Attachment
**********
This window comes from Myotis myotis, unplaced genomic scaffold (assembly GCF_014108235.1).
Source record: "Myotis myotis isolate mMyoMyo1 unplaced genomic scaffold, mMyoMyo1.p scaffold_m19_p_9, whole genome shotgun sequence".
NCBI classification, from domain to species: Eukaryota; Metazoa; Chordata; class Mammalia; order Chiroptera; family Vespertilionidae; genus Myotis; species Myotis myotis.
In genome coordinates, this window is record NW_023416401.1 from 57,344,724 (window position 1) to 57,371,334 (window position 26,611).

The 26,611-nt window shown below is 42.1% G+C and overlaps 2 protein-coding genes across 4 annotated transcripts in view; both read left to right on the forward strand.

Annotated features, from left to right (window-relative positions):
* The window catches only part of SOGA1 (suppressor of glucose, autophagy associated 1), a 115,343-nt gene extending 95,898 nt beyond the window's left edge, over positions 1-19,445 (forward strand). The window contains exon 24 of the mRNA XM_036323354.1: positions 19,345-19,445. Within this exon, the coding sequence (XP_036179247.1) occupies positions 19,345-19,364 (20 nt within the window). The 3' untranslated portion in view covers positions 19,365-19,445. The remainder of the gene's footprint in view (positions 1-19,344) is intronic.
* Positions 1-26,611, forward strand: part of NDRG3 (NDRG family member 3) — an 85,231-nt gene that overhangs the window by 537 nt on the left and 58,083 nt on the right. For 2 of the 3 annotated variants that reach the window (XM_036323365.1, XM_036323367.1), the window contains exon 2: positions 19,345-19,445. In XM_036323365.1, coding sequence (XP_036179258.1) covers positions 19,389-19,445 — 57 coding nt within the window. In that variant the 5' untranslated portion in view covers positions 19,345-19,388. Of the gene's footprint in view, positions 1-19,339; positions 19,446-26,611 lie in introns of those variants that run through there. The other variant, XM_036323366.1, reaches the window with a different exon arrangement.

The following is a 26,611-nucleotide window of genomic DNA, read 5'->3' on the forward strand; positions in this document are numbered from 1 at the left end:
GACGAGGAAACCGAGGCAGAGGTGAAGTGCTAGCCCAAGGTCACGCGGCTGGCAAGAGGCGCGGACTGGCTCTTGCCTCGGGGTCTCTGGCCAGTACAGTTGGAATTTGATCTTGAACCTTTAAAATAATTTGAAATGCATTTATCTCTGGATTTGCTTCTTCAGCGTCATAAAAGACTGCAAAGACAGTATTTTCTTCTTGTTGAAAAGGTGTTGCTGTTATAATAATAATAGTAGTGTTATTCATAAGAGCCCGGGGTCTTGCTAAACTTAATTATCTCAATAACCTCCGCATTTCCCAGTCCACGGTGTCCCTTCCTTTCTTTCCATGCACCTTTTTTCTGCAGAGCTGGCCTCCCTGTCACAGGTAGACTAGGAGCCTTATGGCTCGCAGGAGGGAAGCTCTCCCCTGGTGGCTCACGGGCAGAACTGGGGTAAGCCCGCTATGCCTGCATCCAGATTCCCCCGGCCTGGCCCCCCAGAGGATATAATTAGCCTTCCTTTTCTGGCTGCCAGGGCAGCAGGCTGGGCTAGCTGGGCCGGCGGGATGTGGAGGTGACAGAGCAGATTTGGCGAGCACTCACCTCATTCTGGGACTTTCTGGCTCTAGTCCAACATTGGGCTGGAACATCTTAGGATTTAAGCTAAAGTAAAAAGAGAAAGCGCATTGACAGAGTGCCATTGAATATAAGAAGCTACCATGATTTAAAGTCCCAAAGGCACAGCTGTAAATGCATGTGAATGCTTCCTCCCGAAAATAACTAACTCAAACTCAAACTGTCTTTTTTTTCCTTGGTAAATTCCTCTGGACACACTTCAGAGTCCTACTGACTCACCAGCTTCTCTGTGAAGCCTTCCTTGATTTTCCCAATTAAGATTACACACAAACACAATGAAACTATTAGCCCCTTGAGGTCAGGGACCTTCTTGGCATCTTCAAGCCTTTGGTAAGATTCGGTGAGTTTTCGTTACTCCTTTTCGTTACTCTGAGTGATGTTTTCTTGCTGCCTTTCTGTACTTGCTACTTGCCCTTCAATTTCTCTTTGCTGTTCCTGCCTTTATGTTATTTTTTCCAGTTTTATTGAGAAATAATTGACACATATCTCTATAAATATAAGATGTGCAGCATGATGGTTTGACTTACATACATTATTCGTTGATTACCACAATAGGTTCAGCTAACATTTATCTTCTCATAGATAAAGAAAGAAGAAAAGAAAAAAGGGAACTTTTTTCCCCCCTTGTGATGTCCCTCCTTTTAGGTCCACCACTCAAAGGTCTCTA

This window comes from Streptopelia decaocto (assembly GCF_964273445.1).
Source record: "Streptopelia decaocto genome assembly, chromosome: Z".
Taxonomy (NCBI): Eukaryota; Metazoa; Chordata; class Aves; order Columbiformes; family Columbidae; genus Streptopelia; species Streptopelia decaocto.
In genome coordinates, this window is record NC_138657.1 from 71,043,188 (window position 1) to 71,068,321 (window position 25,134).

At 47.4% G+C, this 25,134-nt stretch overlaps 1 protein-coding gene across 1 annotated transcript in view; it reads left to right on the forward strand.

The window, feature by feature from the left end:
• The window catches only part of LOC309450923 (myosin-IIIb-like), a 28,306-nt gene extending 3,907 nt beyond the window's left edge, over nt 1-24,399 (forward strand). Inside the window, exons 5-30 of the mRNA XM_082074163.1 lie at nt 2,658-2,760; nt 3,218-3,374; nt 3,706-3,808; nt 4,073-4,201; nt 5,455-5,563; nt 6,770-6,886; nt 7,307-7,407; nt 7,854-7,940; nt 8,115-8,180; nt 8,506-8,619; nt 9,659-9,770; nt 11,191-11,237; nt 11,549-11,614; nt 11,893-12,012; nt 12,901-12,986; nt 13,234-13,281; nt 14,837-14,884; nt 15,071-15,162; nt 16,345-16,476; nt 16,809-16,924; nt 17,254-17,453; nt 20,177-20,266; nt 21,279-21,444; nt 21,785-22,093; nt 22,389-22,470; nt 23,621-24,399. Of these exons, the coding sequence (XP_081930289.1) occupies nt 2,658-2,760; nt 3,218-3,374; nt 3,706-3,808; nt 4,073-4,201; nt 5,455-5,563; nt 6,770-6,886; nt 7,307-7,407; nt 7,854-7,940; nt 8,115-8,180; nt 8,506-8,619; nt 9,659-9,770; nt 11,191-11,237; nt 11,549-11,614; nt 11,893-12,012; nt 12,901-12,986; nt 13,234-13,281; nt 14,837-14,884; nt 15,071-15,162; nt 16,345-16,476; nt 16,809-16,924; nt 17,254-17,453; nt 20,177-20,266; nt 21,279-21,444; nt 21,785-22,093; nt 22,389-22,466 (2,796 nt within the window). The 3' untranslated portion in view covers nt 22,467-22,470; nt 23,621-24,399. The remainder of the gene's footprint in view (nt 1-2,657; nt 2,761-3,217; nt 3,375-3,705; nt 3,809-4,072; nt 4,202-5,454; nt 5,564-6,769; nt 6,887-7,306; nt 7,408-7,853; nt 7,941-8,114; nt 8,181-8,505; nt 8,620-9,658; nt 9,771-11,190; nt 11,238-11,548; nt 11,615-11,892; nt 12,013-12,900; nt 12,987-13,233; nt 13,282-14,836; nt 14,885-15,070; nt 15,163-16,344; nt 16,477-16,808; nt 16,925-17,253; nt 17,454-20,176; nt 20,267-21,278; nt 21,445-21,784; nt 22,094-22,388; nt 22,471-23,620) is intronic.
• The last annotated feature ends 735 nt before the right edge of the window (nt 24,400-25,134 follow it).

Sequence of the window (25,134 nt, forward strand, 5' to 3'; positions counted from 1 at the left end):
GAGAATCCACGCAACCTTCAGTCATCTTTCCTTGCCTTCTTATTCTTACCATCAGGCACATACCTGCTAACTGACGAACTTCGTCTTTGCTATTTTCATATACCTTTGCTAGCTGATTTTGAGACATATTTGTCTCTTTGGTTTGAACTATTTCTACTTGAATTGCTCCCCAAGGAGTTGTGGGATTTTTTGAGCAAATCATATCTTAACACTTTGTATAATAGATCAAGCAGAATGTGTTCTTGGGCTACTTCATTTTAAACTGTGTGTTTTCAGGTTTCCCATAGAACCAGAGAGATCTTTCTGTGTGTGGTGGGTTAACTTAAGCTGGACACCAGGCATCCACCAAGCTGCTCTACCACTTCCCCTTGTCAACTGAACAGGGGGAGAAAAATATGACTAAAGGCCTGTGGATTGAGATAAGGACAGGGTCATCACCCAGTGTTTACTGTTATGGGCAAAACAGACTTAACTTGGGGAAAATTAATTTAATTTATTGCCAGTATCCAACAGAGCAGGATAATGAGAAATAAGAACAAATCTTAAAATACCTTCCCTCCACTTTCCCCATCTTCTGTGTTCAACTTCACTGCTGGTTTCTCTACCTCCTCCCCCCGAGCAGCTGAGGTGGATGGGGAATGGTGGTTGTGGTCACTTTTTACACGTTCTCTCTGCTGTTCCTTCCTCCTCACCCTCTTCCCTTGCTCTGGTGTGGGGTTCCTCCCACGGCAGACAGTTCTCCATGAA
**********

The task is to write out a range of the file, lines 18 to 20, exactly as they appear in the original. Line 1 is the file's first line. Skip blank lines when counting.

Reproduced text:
• The last annotated feature ends 735 nt before the right edge of the window (nt 24,400-25,134 follow it).

Sequence of the window (25,134 nt, forward strand, 5' to 3'; positions counted from 1 at the left end):
GAGAATCCACGCAACCTTCAGTCATCTTTCCTTGCCTTCTTATTCTTACCATCAGGCACATACCTGCTAACTGACGAACTTCGTCTTTGCTATTTTCATATACCTTTGCTAGCTGATTTTGAGACATATTTGTCTCTTTGGTTTGAACTATTTCTACTTGAATTGCTCCCCAAGGAGTTGTGGGATTTTTTGAGCAAATCATATCTTAACACTTTGTATAATAGATCAAGCAGAATGTGTTCTTGGGCTACTTCATTTTAAACTGTGTGTTTTCAGGTTTCCCATAGAACCAGAGAGATCTTTCTGTGTGTGGTGGGTTAACTTAAGCTGGACACCAGGCATCCACCAAGCTGCTCTACCACTTCCCCTTGTCAACTGAACAGGGGGAGAAAAATATGACTAAAGGCCTGTGGATTGAGATAAGGACAGGGTCATCACCCAGTGTTTACTGTTATGGGCAAAACAGACTTAACTTGGGGAAAATTAATTTAATTTATTGCCAGTATCCAACAGAGCAGGATAATGAGAAATAAGAACAAATCTTAAAATACCTTCCCTCCACTTTCCCCATCTTCTGTGTTCAACTTCACTGCTGGTTTCTCTACCTCCTCCCCCCGAGCAGCTGAGGTGGATGGGGAATGGTGGTTGTGGTCACTTTTTACACGTTCTCTCTGCTGTTCCTTCCTCCTCACCCTCTTCCCTTGCTCTGGTGTGGGGTTCCTCCCACGGCAGACAGTTCTCCATGAA